- The cost comparison of a hardware upgrade versus a defragmentation software solution is clearly in favor of defragmentation software.
- Defragmentation software realizes several magnitudes in costs savings when compared to hardware upgrade expenses. As the level of server and workstation deployment increases, the cost- effectiveness of defragmentation exponentially increases.
Frequency of Hardware Upgrades
IDC noted that based on current research, companies tend to upgrade or replace their hardware on a three-year cycle in order to improve network performance. They calculated the costs associated with replacing hardware and the costs of defragmenting to determine if any savings could be realized without sacrificing performance.
- It is estimated that enterprises can add up to two additional years of life to the normal three-year usable life cycle of workstations as a result of gaining lost performance back from disk fragmentation.
- By extending hardware life cycles with defragmentation, there is a cost savings of almost $350 a year per workstation during the five-year period. This totals a savings of $1,750 per workstation.
- In a network which has 1,000 workstations, the cost savings is $350,000 per year. Over five years, that translates into a total of $1,750,000 saved using defragmentation software to increase performance, as compared to exclusively using hardware upgrades as a solution.
Total Cost of Ownership (TCO)
Finally, IDC weighed each of the previous areas against the impact they had on the TCO of an enterprise system and concluded:
- While many acknowledge that file fragmentation is a fact of life on most modern distributed systems, few companies are aware of just how much it is costing the bottom line in terms of lost performance and, as a result, unnecessary hardware upgrades.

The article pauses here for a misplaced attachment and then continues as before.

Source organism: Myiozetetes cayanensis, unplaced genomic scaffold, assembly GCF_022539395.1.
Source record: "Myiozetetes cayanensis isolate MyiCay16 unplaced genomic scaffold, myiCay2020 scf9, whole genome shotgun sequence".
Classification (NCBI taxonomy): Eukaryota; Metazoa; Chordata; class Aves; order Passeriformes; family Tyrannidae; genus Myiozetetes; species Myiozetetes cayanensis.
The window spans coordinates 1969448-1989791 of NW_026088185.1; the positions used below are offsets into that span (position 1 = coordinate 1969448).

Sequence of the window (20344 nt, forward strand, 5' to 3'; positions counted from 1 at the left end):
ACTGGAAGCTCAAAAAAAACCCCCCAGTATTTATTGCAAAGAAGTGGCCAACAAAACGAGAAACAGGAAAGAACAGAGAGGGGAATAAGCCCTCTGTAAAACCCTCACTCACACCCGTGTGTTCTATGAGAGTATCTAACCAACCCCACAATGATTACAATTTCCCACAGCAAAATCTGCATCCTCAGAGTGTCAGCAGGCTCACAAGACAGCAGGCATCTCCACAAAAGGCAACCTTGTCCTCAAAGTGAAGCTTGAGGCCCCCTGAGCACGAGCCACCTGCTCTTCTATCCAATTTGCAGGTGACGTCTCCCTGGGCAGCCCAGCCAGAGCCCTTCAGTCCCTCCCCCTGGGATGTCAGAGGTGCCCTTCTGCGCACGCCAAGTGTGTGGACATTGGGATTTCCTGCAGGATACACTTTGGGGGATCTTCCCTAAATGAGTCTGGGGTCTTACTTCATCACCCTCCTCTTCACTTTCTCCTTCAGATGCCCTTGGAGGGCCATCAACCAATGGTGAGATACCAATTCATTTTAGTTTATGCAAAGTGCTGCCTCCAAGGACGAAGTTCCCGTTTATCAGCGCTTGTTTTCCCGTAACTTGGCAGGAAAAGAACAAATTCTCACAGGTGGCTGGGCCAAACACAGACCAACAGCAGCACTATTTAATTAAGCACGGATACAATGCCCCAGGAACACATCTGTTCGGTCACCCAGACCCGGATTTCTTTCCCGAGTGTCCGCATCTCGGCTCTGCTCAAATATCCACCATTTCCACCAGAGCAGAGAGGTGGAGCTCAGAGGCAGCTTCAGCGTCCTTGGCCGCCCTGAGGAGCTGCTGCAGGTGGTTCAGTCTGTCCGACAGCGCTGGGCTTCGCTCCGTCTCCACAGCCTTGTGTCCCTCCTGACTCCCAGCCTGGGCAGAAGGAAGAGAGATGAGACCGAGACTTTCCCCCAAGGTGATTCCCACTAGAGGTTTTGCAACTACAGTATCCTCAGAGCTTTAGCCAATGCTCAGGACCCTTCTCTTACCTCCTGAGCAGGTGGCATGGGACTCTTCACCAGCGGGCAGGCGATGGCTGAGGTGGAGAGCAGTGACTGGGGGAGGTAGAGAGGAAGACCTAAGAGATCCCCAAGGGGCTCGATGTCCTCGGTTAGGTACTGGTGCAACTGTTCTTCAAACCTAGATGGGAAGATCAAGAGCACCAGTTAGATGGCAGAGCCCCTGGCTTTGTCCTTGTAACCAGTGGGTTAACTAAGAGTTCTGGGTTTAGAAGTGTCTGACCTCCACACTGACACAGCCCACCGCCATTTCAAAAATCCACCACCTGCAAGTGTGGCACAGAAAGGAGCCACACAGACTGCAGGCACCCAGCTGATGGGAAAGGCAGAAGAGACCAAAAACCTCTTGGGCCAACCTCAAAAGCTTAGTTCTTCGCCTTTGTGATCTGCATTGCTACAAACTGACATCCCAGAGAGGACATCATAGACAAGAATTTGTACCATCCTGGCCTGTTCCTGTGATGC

- An enterprise can decrease IT TCO by instituting defragmentation across the network rather than relying exclusively on more costly hardware upgrades to increase system performance.
- TCO will be dramatically lowered when a network defragmenter is implemented, as opposed to a manual utility. This is due to the fact that every server and workstation should be regularly defragmented. Therefore, the decision to defragment the enterprise automatically versus manually will save companies thousands, if not millions, of dollars.
IDC noted that even for those companies that have determined that more frequent upgrade schedules are needed or desired, defragmentation still plays a key role.
Some companies, unaware of the impact of fragmentation, are likely to resolve such a performance impact with more expensive acquisitions of higher performance hardware. Since this process will only mask the performance problem momentarily, it is just a matter of time before fragmentation impacts the new machines.
There are a number of reasons to upgrade/replace hardware. Therefore, it is important to note that many companies may continue to choose a more frequent hardware upgrade schedule. However, it is important to note that new hardware performance will also degrade as a result of fragmentation. Therefore, in such cases, the payback of a regular defragmentation regimen will shift to protecting the company's significant hardware investments.
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Steve Widen is research director in International Data Corporation's (IDC) software research group and directs the research for storage software. Before his return to IDC, Widen was manager of competitive response and analysis in Compaq Computer Corporationís storage product division. Prior to Compaq Computer, he held senior marketing positions with Data General, where he spent more than 13 years. In addition, he was program director of UNIX and PC research at WorkGroup Technologies. He previously managed IDCís DEC Advisory Service.
Chris Christiansen is the program director for International Data Corporation's (IDC) Internet security and research director for IDC's infrastrucutre software program. In both programs, he manages the research schedules, executes primary research projects and analyzes markets for both vendor and user customers. In his previous positions with IDC, Christiansen was director of IDC's asset management service and research director for IDC's worldwide commercial systems. Before IDC, he founded Meta Groupís Midrange Service, and he held senior positions with Data General, Wang Laboratories, Yankee Group and Creative Strategies International. Christiansen speaks at industry conferences in the U.S., Europe, Latin America, Africa and Asia/Pacific.